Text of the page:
Category Archives: swarm
Have you ever tried to get a rc helicopter to hover in one place? MIT thinks it can do that, not with just two but thousands of the little beggars all hovering in harmony as part of a project called Flyfire. By using LED-equipped drones the project pledges to build free-floating 3D displays, endowing them with enough smarts and positional awareness to organize themselves into an airborne canvas.
“Since the purpose of this activity is to link food sources together and to transport nutrients around the creature, Atsushi Tero at Hokkaido University in Japan and his colleagues wondered if slime-mould transport networks bore any resemblance to human ones. As they report in Science, they built a template with 36 oat flakes (a favoured food source) placed to represent the locations of cities in the region around Tokyo. They put P. polycephalum on Tokyo itself, and watched it go. They found that many of the links the slime mould made bore a striking resemblance to Tokyo’s existing rail network.”
Pretty cool, but I’m kind of dissappointed that it modelled the existing network. One would hope that such biological models might suggest new potentials for infrastructure, rather than recreating existing ones.
Darpa is researching soft robots to be used to gain covert access to denied or hostile space during combat. The video above demonstrates just one example of such a chem-bot, which moves through fluctuating levels of air inside pockets of expandable rubber skin. Through this technology, the robot is able to go from a rigid to a fluid-like state and shift shape considerably to go through openings smaller than itself.
“The program seeks to develop a ChemBot that can perform several operations in sequence:
- Travel a distance;
- Traverse an arbitrary-shaped opening much smaller than the largest characteristic dimension of the robot itself;
- Reconstitute its size, shape, and functionality after traversing the opening;
- Travel a distance; and
- Perform a function or task using an embedded payload.”
Amazingly, it also looks very similar to Cronenberg’s conception of bio-technology in Existenz.
This is extremely relevant to our previous discussions about a technology that could repair damage after natural disasters and catastrophic events. Other than war scenarios, earthquake rescue operations is one of the more positive applications proposed for this technology.
As we discussed earlier, I think the real breakthrough in technology will not be based on developments of current technology, but on something that mimics biological systems. This could be how we start to imagine our system of “instant architecture”.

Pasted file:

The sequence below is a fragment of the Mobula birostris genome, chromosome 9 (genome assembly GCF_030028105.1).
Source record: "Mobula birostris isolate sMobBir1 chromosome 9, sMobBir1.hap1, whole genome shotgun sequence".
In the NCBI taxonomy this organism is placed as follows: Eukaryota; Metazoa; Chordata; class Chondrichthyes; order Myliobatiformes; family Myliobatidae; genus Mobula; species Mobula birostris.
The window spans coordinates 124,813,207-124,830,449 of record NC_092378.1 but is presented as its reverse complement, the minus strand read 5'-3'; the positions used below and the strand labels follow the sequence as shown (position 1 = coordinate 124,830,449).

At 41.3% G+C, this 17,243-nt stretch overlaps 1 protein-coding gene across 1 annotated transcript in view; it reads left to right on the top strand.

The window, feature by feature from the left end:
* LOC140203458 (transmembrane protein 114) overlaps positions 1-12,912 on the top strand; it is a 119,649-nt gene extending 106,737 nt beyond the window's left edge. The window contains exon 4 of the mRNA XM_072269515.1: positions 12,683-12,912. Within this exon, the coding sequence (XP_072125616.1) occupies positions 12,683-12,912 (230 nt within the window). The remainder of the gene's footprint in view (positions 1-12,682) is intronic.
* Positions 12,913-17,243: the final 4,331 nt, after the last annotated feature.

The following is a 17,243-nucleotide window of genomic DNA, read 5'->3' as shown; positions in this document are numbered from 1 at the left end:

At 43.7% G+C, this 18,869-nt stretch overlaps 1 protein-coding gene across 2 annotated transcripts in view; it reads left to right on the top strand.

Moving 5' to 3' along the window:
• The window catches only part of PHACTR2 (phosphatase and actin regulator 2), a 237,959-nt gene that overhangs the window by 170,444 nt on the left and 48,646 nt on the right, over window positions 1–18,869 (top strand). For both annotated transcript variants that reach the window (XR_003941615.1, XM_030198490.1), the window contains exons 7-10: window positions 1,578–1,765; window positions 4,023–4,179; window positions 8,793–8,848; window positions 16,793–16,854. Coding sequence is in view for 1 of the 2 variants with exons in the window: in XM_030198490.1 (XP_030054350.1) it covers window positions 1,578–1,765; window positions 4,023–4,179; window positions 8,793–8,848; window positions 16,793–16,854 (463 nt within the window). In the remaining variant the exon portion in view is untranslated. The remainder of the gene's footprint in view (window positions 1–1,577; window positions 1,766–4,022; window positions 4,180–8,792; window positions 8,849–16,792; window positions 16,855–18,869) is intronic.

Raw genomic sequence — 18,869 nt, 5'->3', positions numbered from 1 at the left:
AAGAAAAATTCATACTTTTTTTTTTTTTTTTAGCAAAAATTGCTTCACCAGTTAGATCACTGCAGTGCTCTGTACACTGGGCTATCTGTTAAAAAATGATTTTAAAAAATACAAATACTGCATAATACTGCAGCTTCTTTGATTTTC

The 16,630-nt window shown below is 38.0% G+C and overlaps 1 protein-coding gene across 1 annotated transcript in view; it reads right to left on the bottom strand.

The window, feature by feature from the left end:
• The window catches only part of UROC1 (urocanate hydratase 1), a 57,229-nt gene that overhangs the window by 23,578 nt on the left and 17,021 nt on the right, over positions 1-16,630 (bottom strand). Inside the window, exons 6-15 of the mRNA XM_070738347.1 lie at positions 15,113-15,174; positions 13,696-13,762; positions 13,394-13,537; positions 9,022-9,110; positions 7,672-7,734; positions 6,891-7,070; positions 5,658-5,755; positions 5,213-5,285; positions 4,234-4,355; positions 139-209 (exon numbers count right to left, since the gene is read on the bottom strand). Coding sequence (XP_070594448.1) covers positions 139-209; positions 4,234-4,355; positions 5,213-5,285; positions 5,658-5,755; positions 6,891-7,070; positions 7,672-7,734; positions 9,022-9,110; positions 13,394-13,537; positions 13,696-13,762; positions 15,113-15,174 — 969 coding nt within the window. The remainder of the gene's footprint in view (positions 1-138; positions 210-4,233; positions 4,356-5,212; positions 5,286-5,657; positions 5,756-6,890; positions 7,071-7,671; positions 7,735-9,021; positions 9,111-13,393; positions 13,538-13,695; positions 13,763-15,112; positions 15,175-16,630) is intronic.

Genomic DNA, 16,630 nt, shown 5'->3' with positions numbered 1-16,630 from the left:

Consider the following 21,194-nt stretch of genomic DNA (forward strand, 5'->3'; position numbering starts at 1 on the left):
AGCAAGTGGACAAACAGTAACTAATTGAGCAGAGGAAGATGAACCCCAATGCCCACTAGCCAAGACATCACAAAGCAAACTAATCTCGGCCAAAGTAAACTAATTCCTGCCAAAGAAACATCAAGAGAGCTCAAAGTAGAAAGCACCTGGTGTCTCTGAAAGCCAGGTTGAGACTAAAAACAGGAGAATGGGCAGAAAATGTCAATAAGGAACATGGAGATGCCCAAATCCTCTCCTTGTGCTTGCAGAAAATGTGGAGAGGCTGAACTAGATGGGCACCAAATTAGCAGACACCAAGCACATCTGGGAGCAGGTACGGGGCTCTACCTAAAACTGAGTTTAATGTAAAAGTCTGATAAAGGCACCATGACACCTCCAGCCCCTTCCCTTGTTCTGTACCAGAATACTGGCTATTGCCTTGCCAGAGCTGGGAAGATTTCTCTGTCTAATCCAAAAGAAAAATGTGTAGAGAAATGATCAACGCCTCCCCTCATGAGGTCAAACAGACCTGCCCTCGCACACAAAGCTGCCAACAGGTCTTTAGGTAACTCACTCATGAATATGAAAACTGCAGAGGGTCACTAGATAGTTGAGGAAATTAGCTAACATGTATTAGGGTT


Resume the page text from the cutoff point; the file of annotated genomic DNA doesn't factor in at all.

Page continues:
“Something shapeless grafted onto existing tissue, something that needs no vanishing point to justify itself but instead welcomes a quivering existence immersed in a real-time vibratory state, here and now. Tangled, intertwined, it seems to be a city, or rather a fragment of a city. Its inhabitants are immunized because they are both vectors and protectors of this complexity. The multiplicity of its interwoven experiences and forms is matched by the apparent simplicity of its mechanisms. The inhabitants draw sustenance from the present, with no time lag. The form of the territorial structure draws its sustenance directly from the present time. It is a zone of emancipation, produced so that we can keep the origins of its founding act eternally alive, so that we can always live with and re-experience that beginning. The public sphere is everywhere, like a pulsating organism driven by postulates that are mutually contradictory and nonetheless true. It belongs to the many, the multitude. The world is terrifying when it’s intelligible, when it clings to some semblance of predictability, when it seeks to preserve a false coherence. In “I’ve heard about,” it is what is not there that defines it, that guarantees its readability, its social and territorial fragility and its indetermination.”
The model uses a packing script to compare the effects on agent behavior by noise and a sound signal. On the left, each agent’s diameter is dictated by a random noise function. On the right, each agent’s diameter is linked to a specific frequency range of the sound file. Through this model, patterns in the music can be analyzed through the effects it has on the agents’ behavior.
First attempts at modeling urban growth in Processing. On the left, a set of agents (white circles) are attracted to hot spots (red dots) which are generated randomly in the space. On the right, the density of agents is tracked over time through accretion of building volumes.